High frequency rheometry


High frequency rheometry provides insight into microstructure, interactions and local dynamics of complex fluids. This is of great interest both for pure and applied research. In the case of concentrated colloidal suspensions e.g. the high frequency modulus probes thermodynamic particle interactions and can be directly correlated to suspension stability. For polymer or surfactant solutions the hierarchical relaxation of structural elements results in characteristic scaling regimes for the high frequency moduli which can be related to microscopic features like chain stiffness, molecular architecture or solvent-polymer interactions. The location of the high frequency regime on an absolute scale of course strongly depends on the characteristic features of the respective fluid and typically extends from 10 to 106 Hz. Conventional rotational rheometers are usually limited to frequencies < 102 Hz and for complex fluids time-temperature superposition is generally not suitable to extend this frequency range. In these cases oscillatory squeeze flow and torsional resonance oscillation give direct access to G ' and G '' in the frequency range between 0.1 Hz -100 kHz.

Operating Principle

Oscillatory Squeeze Flow

In the Piezoelectric Axial Vibrator (PAV) the dynamic squeeze flow is excited by four piezoelectric transducers controlled by a lock-in amplifier, four different piezos take up the  response signal. The moduli G ' and G '' are computed from the relationship of the voltage signals with and without sample and the corresponding phase shift.


Fig. 1 Piezoelectric axial vibrator - photo and schematic drawing


 Sample volume: ab 10 µl        air tight
 Frequency range: 1 - 7000 Hz 
 Gap: 0,01 - 1 mm 
 Temperature range: 5 – 95 °C 
 Oscillation amplitude:  max. 5 nm  (deformation  γ < 0,001) 

Operating Principle

Torsional Resonance Oscillation

Two piezoelectrically driven titanium resonators (cylindrically and dumbbell shaped) operating at four different frequencies between 8 kHz and 60 kHz are available. A lock-in amplifier is used to determine their resonance characteristics. G' and G'' of a fluid surrounding a resonator are calculated from the corresponding shift of the resonance frequency and the broadening of the resonance curve as compared to the unperturbed oscillation in air.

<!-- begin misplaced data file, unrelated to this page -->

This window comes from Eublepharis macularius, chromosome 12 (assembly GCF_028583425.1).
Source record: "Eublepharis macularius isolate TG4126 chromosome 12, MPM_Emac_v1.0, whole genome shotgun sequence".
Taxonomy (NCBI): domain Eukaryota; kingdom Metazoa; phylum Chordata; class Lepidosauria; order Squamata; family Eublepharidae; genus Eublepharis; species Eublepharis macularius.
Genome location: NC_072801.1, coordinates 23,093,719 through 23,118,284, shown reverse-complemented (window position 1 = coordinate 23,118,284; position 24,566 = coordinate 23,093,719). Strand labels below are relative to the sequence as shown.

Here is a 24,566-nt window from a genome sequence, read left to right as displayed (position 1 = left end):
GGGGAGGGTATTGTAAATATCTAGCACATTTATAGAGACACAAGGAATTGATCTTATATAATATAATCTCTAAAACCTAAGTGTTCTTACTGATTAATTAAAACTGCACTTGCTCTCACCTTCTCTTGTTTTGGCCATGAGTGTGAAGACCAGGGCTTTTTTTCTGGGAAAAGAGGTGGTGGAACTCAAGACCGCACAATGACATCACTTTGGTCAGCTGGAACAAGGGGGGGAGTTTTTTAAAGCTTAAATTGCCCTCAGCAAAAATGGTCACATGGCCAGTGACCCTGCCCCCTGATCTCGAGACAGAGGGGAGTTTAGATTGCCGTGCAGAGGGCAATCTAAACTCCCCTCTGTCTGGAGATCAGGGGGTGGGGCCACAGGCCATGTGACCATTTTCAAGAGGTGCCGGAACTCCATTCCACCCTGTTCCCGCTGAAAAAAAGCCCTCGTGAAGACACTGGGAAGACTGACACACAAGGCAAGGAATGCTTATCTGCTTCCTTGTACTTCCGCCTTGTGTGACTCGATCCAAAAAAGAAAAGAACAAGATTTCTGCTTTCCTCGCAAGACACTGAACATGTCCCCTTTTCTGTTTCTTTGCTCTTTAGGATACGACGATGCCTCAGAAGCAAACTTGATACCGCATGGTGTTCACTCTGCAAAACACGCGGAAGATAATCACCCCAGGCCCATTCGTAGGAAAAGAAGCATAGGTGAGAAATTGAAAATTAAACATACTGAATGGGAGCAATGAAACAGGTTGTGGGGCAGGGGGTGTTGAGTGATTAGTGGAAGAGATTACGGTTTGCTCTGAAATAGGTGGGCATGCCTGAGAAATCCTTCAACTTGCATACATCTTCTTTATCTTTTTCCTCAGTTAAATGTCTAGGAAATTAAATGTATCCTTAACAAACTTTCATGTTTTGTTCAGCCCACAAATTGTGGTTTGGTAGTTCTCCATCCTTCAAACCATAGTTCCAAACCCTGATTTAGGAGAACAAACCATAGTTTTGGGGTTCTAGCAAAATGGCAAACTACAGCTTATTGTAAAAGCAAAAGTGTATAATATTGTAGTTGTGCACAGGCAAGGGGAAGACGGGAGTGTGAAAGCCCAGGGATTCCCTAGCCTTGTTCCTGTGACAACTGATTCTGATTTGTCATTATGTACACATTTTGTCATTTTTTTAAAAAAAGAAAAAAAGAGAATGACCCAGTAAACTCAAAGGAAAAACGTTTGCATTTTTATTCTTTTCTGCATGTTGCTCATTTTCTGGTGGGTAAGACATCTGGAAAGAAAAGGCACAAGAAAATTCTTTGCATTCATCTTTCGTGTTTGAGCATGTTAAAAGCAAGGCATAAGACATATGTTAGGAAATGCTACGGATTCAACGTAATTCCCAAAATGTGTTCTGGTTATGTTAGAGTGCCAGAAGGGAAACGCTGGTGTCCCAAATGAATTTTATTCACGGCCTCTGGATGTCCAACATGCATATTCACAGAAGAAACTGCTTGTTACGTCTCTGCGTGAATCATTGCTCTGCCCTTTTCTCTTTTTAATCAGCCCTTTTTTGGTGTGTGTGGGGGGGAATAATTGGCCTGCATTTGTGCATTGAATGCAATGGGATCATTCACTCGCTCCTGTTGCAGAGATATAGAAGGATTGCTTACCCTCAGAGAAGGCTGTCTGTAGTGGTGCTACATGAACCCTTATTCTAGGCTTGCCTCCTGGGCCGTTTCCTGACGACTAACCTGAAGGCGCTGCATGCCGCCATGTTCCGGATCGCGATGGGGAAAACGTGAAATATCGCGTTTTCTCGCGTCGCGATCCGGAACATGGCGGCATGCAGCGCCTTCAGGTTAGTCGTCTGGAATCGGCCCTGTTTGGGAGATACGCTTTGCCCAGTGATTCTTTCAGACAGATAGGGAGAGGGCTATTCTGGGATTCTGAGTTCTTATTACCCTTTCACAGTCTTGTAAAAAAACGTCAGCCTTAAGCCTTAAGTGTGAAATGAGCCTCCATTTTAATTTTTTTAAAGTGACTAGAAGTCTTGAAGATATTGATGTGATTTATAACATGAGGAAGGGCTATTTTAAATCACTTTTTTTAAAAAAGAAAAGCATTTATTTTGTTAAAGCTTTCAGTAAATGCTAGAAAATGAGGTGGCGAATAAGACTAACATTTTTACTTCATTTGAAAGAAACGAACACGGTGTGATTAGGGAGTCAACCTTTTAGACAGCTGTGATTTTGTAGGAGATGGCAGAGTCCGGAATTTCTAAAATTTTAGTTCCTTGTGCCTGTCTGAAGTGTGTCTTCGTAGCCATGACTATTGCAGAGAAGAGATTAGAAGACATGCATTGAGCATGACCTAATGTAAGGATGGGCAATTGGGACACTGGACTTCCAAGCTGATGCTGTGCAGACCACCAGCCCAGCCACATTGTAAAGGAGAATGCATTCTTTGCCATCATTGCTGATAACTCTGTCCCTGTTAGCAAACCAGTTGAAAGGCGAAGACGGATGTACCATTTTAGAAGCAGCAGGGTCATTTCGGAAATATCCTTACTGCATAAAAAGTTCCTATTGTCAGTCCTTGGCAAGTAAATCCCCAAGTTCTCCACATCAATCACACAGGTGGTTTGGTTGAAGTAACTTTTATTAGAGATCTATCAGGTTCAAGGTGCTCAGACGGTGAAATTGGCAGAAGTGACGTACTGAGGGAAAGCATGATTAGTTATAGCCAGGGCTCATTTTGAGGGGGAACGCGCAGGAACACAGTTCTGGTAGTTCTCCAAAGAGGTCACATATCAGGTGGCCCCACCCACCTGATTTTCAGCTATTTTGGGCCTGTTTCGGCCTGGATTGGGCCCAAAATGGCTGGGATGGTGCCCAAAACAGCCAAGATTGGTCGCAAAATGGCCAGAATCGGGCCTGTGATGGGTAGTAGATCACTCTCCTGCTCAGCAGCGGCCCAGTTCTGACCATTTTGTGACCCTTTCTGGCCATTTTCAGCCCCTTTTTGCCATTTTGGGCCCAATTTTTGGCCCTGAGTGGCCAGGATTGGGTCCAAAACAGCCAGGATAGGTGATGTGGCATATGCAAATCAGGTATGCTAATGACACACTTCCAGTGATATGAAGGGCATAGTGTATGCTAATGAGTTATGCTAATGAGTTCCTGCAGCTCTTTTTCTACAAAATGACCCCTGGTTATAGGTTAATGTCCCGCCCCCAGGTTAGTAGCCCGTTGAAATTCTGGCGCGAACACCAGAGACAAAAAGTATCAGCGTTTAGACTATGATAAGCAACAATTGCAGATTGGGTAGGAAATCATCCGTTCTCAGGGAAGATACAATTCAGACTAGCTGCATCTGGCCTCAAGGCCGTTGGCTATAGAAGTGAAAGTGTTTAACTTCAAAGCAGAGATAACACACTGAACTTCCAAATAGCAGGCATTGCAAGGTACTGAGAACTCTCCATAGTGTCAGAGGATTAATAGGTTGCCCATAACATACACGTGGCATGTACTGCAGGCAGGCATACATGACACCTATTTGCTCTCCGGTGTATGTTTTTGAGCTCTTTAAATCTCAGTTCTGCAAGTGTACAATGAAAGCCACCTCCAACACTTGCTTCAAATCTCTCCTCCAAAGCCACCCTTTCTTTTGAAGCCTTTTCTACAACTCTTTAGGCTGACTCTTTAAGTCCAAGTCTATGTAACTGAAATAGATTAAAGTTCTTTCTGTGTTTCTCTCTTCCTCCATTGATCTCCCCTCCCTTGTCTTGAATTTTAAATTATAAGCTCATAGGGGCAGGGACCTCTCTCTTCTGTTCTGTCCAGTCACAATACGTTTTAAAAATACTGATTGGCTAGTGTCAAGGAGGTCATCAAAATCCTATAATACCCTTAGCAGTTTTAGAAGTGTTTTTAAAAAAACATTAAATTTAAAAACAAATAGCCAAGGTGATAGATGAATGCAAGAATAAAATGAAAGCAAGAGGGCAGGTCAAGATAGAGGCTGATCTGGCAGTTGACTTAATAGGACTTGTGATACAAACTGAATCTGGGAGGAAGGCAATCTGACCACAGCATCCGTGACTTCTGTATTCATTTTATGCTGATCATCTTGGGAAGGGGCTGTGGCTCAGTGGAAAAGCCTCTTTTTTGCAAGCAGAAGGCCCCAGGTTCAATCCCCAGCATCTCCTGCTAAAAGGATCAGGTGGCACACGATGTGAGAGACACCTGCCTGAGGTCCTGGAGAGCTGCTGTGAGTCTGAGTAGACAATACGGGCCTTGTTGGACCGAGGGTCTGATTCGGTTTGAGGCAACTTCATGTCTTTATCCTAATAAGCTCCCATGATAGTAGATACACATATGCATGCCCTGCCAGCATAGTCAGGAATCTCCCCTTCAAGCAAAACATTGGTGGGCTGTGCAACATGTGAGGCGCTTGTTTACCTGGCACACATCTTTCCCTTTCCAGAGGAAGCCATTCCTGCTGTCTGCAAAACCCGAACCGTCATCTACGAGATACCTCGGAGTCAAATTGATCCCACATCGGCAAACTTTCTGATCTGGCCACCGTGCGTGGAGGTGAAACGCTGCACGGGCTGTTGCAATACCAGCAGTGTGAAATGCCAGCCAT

Fig. 2 cylinder and dumbbell resonators as well as resonance curve with/without sample


Sample volume: 10 – 40 ml 
Frequencies: 8, 19, 31, 59 kHz 
Oscillation amplitude:  approx. 50 nm (deformation γ < 0,01)  
Viscosity range:  0,001 – 10 Pa s 
Temperature range:  5 – 95 °C 


For concentrated suspensions the loss modulus G’ is linked directly with the colloidal interactions of the suspended particles and h’ is solely controlled by the hydrodynamic volume. Thus the method can be used for:

  • In-situ characterization of interaction potential - no artefacts from sample preparation, sensitive to each kind of interaction on the length scale of the mean particle separation
  • Determination of the hydrodynamic particle volume, in particular sensitive to particle permeability/porosity or swelling
  • The frequency dependency of the storage modulus of a concentrated dispersion can be used as a "finger print" (fig. 4) for the identification of the stabilization mechanism.

The relaxation behaviour of polymer solutions is characterized by different scaling laws in the high frequency range. For semiflexible polymers e.g. biopolymers (DNA, Myosin, F-actin) or self-assembling systems like cylindrical surfactant micelles the bending stiffness or persistence length can be determined from the high frequency moduli.



Fig. 3 finger print of colloidal interactions in concentrated suspensions

Fig. 4 relaxation spectrum of a viscoelastic surfactant solution (CPyCl/NaCl), Maxwell regime (f < 1 Hz), plateau zone (1 Hz < f <  100 Hz), short range relaxation processes (f > 103 Hz)


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G. Fritz, N. Willenbacher, and N.J. Wagner, J. Rheol. 47(2), 303-319 (2003)
G. Fritz, V. Schädler, N. Willenbacher, and N.J. Wagner, Langmuir 18, 6381-6390 (2002)
F.M. Horn, W. Richtering, J. Bergenholtz, N. Willenbacher, N.J. Wagner, J. Colloid Interface Sci. 225, 166-178 (2000)
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